The How and Why of the Evergreen Medical Staff Health Wellness Program

Dr. James D. Brown

How one local organization has approached peer support

The genesis and momentum for putting together a wellness program for EvergreenHealth’s medical staff started approximately 18 months ago when drug diversion was discovered, and two valued employees were found to have significant substance-abuse problems.


How did we fail to see that our valued employees and coworkers were struggling? 

At that time, our CEO, Bob Malte, first asked the obvious question of why our systems failed to prevent the diversion. His second question was, how did we fail to see that our valued employees and coworkers were struggling? What followed was a focused effort around the questions of substance abuse in health care and how we could identify and help those finding themselves in that situation.

During additional discussions, our medical staff president, Dr. Scott Burks, and immediate past president, Dr. Jack Handley, asked us to make sure we were addressing issues around physician burnout and stress management. In addition, our department chair for obstetrics and gynecology, Dr. Dawn Russell, emphasized the importance of having a strong process to help medical staff members who find themselves in either a professional or personal crisis.

From these discussions, we developed our EvergreenHealth Medical Staff Wellness Program Charter:

Improve patient safety and quality of care by developing a safe and respected program that fulfills our pillars of accountability:

  1. Provider impairment and support
  2. Provider resiliency/burnout prevention
  3. Crisis intervention during difficult times (divorce, litigation, death of loved one).

The goal of this program is to achieve the following:

For medical staff members

  1. Focus on medical staff wellness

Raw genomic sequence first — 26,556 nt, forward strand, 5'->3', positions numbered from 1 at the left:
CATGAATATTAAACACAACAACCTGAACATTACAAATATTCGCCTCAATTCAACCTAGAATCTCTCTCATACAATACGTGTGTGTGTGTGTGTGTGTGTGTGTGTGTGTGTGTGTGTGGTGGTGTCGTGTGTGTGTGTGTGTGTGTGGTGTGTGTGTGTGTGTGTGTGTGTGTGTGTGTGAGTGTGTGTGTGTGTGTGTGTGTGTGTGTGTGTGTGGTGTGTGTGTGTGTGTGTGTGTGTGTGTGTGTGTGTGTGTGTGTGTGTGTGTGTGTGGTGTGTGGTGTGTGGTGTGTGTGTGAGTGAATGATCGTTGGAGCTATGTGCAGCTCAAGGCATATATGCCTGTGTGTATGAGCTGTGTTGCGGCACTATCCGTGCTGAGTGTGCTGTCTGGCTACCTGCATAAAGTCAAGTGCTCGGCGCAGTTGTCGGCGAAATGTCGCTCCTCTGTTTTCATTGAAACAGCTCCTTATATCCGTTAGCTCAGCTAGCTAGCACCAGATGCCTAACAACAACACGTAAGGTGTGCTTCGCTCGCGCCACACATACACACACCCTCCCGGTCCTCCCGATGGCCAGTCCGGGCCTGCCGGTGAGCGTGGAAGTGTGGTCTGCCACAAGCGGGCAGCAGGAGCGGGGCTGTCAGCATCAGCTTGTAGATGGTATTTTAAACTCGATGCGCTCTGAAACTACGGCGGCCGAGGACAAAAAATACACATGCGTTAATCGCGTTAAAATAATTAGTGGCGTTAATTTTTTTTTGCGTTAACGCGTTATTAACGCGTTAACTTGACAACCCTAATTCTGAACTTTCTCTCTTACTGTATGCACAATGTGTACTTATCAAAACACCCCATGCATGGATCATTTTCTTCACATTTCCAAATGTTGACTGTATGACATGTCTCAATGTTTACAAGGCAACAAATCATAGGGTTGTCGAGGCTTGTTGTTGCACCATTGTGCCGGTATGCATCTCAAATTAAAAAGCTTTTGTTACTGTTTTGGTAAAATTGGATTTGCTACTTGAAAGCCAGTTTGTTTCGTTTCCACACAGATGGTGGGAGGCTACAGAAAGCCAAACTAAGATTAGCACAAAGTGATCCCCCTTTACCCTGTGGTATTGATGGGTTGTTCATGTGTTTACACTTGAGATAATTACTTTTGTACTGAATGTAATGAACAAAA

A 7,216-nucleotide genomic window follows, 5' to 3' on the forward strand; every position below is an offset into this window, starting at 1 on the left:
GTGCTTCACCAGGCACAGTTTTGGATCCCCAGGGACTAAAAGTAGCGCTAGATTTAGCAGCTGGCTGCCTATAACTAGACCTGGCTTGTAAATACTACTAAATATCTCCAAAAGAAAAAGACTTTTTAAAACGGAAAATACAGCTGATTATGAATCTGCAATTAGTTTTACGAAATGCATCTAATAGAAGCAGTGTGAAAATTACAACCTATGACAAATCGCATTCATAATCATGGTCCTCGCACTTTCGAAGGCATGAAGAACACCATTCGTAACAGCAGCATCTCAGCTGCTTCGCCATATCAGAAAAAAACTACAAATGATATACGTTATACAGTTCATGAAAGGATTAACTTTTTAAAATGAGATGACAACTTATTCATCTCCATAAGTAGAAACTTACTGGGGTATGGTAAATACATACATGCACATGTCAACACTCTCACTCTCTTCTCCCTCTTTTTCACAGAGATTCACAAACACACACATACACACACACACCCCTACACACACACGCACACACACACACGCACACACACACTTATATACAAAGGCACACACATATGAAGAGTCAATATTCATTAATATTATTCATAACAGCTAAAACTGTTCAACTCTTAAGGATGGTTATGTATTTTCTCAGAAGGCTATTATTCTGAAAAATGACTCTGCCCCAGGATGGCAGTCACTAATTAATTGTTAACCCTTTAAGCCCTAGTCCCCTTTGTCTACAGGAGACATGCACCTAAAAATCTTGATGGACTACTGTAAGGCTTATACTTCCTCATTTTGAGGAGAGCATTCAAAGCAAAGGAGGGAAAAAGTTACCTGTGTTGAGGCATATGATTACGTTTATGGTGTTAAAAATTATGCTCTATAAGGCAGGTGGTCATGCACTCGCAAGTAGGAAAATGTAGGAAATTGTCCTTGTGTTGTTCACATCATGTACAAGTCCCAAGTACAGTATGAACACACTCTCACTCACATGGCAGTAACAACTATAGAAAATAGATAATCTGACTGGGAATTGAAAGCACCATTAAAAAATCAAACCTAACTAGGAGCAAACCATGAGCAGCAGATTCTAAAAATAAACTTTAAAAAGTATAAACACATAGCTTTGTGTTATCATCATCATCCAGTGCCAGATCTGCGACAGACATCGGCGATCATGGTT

2. Prevention through education
  3. Safe and confidential communication
  4. Honest and factual interventions
  5. Effective treatment pathways
  6. Respectful monitoring processes
  7. Effective support for medical staff leadership committees

For the referring party

  1. Commitment to follow through on any referral
  2. Clear communication on process and disposition of referrals
  3. Prevention through education

For the organization

  1. Improved safety and quality of care delivered to our patients
  2. Integration with the EvergreenHealth Employee Wellness initiatives
  3. Effective support for medical staff and administrative leadership committees
  4. Compliance with regulatory statutes


We have established an EvergreenHealth Practitioner Peer Support Committee comprised of interested members of the medical staff from various specialties, our Chief Medical Officer, and our Vice President of Human Resources. Our first order of business was to develop a set of rules and regulations, as well as bylaws, that would guide and govern the activities of the committee. In addition, we put together a wellness survey to get a baseline understanding of the overall status of our medical staff with regard to stress and burnout.


The survey’s quantitative results show us that the vast majority of respondents—82 percent—are satisfied with their practice at EvergreenHealth. Nonetheless, many are experiencing some degree of burnout (41 percent) and are feeling a negative impact of their medical career on their family life (42 percent).